The B pill stands for behavioral, and it's supposed to identify blind spots, tear down defense mechanisms and expose lies created by the mind. This mirrors a step in CBT that educates patients about their reaction to trauma exposure. The goal is to get someone to realize their true feelings and shed coping mechanisms.
The C pill stands for confrontation, and it's supposed to get the patient to come to terms with the truth. Here, they must accept their own shortcomings and the consequences of their behavior.
From this point of catharsis, they can start to change, move on, and connect with others. This mirrors the step in CBT in which caregivers help patients process trauma-related thoughts and beliefs and help patients reassert control over their situation.
Research into psychedelics seeks to answer whether a drug could act as a catalyst to getting patients through serious trauma.
"The mind can be solved. Pain can be destroyed," Dr. James K. Mantleray promises in the show. But could a real drug replace therapy and erase trauma by altering patients' minds?
Besides antidepressants and other mood-stabilizing medications, psychedelic drugs may be the closest thing we have right now to the pills in the show.
Research has suggested that psilocybin (the hallucinogenic agent in mushrooms), ayahuasca, and LSD may help patients with anxiety and depression rewire connections in the brain. Such drugs have the potential to kill the ego, which is responsible for erecting defense mechanisms.
"In the depressed brain, in the addicted brain, in the obsessed brain, it gets locked into a pattern of thinking or processing that's driven by the frontal lobe, the control center, and they cannot un-depress themselves," David Nutt, director of the neuropsychopharmacology unit at Imperial College London, has said.
"Psychedelics disrupt that process so people can escape." In fact, the FDA granted a special designation that could fast-track several psychedelics for approval for the treatment of PTSD. Of course, these kinds of drugs have plenty of side effects and dangers on their own, so much more research is needed before they could regularly be used in a clinical setting.
A computer interface as a cure:
The entire drug trial in the show revolves around a computer that relays patients' brain activities to doctors. In reality, there are machines we use today can perform the same functions.
During the trial in the show, researchers monitored the subjects' progress via a futuristic brain scan. Although different than the technology depicted in "Maniac," functional magnetic resonance imaging (better known as fMRI scans) can be used for a similar purpose.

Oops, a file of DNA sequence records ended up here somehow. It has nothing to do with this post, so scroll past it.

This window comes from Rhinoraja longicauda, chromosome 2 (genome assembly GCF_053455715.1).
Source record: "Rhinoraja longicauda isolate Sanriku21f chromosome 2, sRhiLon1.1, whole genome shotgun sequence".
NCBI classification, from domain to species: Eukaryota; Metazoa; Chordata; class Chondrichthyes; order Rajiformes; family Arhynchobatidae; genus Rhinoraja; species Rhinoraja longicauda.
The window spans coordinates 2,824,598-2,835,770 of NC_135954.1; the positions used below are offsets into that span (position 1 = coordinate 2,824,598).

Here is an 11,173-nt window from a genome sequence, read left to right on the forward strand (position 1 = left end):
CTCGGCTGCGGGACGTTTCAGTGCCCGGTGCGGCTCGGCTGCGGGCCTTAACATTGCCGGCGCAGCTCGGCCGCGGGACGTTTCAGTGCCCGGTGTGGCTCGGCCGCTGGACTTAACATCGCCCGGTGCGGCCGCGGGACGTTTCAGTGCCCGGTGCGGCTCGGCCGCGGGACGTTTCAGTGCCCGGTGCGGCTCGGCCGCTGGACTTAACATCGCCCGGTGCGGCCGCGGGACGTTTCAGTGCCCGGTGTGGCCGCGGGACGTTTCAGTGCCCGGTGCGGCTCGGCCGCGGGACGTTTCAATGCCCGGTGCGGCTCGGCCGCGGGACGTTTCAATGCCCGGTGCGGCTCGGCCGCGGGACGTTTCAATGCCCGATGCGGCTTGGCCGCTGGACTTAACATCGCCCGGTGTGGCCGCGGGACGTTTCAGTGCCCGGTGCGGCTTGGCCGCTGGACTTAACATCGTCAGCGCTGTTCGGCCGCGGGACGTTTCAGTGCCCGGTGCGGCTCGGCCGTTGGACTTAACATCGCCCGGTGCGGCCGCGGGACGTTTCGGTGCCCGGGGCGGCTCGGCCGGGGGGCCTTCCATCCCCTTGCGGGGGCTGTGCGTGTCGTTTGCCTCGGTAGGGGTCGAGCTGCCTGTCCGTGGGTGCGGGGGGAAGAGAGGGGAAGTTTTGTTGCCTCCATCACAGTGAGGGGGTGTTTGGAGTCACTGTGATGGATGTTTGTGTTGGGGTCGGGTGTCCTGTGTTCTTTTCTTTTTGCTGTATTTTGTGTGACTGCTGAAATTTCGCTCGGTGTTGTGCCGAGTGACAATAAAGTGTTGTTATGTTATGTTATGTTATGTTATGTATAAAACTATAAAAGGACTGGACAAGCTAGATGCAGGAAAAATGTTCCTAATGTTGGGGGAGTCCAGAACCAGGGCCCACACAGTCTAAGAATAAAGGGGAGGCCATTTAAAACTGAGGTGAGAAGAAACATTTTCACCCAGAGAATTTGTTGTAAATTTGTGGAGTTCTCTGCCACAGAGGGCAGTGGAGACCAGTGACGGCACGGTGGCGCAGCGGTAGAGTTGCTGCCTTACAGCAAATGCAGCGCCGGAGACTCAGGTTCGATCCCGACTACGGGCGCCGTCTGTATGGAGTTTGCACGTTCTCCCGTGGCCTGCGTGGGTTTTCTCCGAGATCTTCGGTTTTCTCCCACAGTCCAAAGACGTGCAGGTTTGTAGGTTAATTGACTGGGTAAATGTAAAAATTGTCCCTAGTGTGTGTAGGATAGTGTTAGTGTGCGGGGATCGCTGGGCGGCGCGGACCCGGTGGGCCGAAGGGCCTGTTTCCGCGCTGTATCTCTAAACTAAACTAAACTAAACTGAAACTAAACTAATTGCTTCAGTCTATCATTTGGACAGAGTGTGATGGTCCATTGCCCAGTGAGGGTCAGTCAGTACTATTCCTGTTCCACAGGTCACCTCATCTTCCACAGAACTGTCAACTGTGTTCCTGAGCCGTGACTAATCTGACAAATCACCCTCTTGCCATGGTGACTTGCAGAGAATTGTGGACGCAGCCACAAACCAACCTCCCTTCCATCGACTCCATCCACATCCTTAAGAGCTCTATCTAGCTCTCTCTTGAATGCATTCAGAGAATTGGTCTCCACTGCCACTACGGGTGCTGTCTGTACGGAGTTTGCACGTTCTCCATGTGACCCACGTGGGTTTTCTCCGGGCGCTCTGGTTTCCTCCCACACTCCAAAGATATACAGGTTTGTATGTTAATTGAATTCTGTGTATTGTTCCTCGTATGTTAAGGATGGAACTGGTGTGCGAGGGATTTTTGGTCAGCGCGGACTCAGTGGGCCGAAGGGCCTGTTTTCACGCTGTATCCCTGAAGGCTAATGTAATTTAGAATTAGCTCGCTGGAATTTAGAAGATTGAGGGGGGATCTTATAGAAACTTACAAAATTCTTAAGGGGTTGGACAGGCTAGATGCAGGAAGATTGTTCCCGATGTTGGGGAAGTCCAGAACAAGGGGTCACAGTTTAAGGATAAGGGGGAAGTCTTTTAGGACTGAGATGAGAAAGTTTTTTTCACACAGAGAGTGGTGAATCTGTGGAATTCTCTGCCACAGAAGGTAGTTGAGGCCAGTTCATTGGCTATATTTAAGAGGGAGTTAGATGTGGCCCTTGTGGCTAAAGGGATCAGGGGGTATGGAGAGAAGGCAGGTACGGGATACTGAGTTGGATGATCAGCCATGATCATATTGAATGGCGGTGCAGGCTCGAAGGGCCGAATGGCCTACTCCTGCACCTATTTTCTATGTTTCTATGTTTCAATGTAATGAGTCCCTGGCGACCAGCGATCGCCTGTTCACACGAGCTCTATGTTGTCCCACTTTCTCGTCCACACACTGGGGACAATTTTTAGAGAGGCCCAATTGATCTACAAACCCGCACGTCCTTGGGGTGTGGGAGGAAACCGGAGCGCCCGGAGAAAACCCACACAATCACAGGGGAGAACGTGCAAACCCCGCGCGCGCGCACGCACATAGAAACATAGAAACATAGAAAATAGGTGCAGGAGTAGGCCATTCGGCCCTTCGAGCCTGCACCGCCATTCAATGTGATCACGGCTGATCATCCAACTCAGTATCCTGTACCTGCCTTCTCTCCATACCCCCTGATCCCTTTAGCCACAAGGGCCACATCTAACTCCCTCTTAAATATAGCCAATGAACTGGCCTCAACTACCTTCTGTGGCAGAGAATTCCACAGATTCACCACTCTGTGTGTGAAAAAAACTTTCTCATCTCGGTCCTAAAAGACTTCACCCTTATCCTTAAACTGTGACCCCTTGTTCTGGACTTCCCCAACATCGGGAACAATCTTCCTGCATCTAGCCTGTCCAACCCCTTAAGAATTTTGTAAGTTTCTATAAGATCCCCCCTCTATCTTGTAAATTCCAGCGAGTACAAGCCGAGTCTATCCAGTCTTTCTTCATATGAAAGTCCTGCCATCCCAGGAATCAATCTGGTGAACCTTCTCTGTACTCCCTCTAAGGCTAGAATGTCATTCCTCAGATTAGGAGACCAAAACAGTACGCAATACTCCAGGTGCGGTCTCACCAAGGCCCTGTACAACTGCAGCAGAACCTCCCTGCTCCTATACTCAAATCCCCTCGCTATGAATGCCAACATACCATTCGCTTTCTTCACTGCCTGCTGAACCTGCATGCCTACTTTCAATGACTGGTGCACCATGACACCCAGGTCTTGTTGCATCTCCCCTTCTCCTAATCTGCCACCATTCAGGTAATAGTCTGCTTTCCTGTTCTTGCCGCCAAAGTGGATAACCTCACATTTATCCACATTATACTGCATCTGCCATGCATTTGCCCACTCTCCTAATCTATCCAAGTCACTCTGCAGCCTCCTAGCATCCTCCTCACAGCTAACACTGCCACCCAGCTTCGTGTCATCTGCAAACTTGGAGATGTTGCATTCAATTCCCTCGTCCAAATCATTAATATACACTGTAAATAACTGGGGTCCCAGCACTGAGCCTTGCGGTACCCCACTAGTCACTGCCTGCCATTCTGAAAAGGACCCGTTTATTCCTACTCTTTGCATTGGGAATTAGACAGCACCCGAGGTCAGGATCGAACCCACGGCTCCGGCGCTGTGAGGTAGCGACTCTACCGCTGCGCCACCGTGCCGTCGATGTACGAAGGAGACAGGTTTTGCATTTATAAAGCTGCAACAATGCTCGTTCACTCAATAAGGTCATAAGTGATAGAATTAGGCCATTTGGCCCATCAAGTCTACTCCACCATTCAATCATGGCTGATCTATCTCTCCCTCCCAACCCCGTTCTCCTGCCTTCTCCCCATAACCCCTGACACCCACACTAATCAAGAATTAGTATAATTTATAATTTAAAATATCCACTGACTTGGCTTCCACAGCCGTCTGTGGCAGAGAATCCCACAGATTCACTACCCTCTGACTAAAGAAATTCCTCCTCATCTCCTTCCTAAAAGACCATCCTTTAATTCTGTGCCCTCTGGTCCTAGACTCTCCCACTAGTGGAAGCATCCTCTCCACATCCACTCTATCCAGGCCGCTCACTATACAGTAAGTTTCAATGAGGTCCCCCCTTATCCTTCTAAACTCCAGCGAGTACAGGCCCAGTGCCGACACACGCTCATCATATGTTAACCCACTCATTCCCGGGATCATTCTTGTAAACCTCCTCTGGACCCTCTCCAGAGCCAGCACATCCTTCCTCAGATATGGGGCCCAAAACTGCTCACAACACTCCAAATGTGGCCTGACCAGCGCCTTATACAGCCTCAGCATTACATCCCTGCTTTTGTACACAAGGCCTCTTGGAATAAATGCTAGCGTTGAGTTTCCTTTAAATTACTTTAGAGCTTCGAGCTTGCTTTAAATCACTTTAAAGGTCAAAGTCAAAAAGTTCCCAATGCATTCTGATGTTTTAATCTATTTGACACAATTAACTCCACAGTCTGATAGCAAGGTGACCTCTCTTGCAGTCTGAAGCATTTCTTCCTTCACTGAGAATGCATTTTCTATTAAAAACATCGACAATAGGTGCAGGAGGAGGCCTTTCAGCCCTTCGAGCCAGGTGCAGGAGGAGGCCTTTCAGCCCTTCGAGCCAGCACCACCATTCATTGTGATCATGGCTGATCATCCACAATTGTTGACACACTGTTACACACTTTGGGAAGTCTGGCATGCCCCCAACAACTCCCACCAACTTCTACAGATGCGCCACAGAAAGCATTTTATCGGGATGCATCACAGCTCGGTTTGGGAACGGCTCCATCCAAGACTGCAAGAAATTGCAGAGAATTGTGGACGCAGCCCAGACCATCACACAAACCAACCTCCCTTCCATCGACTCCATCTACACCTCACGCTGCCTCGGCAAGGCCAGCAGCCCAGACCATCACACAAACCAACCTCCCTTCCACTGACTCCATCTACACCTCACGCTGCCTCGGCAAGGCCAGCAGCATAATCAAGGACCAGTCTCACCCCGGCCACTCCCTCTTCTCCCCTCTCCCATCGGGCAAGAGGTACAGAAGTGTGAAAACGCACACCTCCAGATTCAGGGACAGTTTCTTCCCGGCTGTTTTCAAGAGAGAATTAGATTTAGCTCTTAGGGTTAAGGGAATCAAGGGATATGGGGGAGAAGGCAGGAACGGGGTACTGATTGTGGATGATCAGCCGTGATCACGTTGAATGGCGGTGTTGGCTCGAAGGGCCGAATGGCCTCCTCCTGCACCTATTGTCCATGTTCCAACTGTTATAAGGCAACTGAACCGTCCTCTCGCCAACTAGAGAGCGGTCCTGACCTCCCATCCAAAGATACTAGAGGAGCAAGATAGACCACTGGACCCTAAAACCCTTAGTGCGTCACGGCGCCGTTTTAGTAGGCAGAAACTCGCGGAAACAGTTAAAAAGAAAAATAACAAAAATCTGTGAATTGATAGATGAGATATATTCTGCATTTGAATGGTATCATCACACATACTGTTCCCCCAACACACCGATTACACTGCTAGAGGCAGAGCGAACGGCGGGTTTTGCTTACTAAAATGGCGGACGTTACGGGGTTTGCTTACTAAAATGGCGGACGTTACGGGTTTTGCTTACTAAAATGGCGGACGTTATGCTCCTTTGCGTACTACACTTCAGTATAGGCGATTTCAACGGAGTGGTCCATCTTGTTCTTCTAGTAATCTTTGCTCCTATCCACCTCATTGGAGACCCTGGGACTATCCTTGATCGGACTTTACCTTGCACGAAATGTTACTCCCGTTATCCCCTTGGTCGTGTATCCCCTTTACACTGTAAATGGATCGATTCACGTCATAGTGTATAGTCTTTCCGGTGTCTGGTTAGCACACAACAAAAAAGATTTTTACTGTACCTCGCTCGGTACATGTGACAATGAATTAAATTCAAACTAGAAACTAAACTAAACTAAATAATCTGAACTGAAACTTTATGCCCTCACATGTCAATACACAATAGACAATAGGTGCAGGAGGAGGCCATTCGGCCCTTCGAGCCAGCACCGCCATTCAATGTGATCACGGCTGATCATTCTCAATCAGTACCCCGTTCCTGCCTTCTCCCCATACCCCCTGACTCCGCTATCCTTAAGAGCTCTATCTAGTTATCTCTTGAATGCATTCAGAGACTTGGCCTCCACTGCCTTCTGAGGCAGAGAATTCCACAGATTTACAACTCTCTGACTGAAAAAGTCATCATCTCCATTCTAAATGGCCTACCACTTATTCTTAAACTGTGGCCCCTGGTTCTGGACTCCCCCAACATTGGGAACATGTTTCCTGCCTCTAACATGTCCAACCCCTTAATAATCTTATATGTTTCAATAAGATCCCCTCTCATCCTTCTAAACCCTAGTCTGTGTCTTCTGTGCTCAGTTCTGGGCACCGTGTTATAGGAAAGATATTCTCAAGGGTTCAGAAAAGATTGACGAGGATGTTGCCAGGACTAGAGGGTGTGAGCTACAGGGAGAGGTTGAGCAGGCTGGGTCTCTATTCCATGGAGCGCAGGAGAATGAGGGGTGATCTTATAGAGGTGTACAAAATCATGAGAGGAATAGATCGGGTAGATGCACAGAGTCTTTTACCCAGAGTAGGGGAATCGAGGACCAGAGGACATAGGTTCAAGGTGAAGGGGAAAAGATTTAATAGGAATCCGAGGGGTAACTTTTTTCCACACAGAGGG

The technology has been able to measure dream activity as well as activity in brain areas associated with emotion, movement, and decision-making.
So theoretically, it could be possible to use one of these machines to track a patient's mental journey.
The researchers in the show also use a computer program called GRTA to guide patients through their experience on the pills, kind of like an artificially intelligent therapist.
The closest real-life version of that may be AI therapy chatbots. But those algorithms are based on fairly simple computer codes, and they don't contain an "empathy program" like GRTA, so wouldn't become sentient… or psychotic.
But perhaps the closest real-world parallel is Elon Musk’s secretive side-business, Neuralink.
Neuralink is his secretive company with the goal of someday connecting human brains to machines.
Musk has said, “The long-term aspiration with neural networks would be to achieve a symbiosis with artificial intelligence, and to achieve a democratization of intelligence such that it is not monopolistically held in a purely digital form by governments and large corporations…if we have billions of people with the high-bandwidth link to the A.I. extension of themselves, it would actually make everyone hyper smart.”
In other words, Neuralink is aiming to harness the limitless power of AI to make our own brains better. Not only would this help cure mental disorders and trauma in record time, but it would also help us to avoid a future where artificial intelligence decides it no longer needs humans and simply gets rid of us. Still better than Maniac’s psycho AI, if you ask me.